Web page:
White out...

White out…

This ties directly into the core themes of The X-Files, the loss of innocence and the horrors of the late twentieth century. “Some of the things I’ve seen – I stopped looking or explanations long ago,” Ellinson confesses to Ohio. “The world isn’t the way most people see it.” That seems like a logical starting point for the X-files, given Chris Carter’s fascination with “the unseen world.” Mulder and Scully are very much historians exposing the dark secrets of the past to the light and learning to see the world in a new way.

Year Zero does not fixate on the particulars of these horrors. The Second World War is referenced repeatedly, but Kesel does not fixate upon the Holocaust or Operation Paper Clip. Instead, Year Zero is more interested in a broader cultural shift that had taken place. As Mulder explains to Scully, “The world was changing, Scully. Even the phenomena were changing. Suddenly there were rumours of aliens and atomic mutations in addition to ghosts and goblins.” In some ways, Year Zero is about the emergence of the cases Mulder and Scully would investigate.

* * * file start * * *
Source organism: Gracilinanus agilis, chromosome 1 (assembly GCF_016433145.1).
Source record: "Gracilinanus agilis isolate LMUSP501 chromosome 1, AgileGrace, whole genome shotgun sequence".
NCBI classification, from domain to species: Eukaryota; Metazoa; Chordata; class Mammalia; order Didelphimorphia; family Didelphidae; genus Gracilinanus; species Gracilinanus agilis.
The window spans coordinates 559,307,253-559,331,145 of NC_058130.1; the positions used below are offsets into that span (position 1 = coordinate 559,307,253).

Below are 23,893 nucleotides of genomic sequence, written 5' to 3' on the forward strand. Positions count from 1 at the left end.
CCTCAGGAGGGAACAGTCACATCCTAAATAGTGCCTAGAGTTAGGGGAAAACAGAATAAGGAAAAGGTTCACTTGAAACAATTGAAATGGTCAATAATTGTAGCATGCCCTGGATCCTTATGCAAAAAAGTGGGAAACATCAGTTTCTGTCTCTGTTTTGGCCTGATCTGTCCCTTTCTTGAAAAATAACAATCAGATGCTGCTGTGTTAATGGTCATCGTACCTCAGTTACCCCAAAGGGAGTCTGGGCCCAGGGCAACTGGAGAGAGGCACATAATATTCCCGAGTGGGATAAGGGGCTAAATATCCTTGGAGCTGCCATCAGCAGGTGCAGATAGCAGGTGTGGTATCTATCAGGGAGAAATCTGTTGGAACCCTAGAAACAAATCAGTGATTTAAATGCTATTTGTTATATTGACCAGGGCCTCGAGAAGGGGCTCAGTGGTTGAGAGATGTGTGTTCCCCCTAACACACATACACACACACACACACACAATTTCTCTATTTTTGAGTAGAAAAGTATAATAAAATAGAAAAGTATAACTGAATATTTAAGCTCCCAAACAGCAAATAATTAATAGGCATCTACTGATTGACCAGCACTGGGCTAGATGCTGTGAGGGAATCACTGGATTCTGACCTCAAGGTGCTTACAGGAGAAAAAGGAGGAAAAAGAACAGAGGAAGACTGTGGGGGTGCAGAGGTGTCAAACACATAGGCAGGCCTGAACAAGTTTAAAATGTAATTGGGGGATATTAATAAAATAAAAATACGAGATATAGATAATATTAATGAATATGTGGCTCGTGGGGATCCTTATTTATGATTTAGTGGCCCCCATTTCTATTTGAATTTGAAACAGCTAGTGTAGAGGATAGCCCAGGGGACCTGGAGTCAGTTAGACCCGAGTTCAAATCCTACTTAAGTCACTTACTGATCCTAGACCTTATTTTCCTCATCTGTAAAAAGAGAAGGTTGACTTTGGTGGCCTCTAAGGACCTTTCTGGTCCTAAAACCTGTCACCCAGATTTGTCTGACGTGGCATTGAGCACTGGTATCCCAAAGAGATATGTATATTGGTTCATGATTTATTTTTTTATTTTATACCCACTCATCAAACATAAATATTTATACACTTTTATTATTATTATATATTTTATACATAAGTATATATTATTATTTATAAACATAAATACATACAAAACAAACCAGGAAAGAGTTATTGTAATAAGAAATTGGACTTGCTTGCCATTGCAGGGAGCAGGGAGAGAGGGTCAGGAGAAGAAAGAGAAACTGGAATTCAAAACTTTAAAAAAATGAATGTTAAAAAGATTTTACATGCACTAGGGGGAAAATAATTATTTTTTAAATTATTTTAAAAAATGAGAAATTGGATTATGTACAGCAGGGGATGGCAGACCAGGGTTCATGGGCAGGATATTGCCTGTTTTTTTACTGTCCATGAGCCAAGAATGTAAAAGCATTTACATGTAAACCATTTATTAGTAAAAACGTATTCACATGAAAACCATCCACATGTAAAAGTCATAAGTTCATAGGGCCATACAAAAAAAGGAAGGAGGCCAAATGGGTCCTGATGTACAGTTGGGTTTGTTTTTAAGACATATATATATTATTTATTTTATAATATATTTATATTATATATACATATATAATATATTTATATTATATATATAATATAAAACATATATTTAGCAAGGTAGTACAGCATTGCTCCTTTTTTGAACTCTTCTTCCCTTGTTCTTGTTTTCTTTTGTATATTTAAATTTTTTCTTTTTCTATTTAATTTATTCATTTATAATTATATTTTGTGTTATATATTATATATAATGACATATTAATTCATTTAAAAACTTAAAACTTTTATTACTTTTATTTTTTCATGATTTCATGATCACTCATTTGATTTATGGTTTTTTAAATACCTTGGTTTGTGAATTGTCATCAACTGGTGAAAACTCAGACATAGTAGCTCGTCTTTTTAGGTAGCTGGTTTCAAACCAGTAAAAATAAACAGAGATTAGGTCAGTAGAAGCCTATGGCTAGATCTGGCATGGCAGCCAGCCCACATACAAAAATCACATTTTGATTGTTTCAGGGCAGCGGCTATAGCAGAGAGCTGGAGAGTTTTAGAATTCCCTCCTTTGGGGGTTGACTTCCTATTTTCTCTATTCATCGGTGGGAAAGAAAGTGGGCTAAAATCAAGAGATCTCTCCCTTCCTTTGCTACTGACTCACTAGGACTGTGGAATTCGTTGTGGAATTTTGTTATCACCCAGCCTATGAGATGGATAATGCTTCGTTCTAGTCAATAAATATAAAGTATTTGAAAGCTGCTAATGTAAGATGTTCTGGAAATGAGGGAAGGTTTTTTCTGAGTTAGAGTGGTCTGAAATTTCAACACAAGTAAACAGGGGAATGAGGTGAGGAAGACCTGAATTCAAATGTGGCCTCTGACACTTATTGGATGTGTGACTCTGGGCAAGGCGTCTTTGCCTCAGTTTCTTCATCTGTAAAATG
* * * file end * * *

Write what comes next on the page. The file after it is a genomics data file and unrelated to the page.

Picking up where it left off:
A jumping off point.

A jumping off point.

This was of huge interest to Kesel as part of the series’ period trappings:

Noir classics like Double Indemnity and Out of the Past have definitely influenced this story in various ways. In a very different way, so has Them!–the 1950s movie about giant atomic-mutated ants (and James Arness’ character was an FBI agent in that, I’d point out). But just as important are the UFO reports and literature from the 1940s. This was the birth of the modern UFO, with the Roswell crash and Kenneth Arnold’s flying saucer sightings near Mt. Rainier, and there was a real feeling that something new was happening–something we’d never experienced before. That the world was changing. I try to capture that feeling in this story.

The forties marks the beginning of the folklore that would fuel The X-Files.

Space man.

Space man.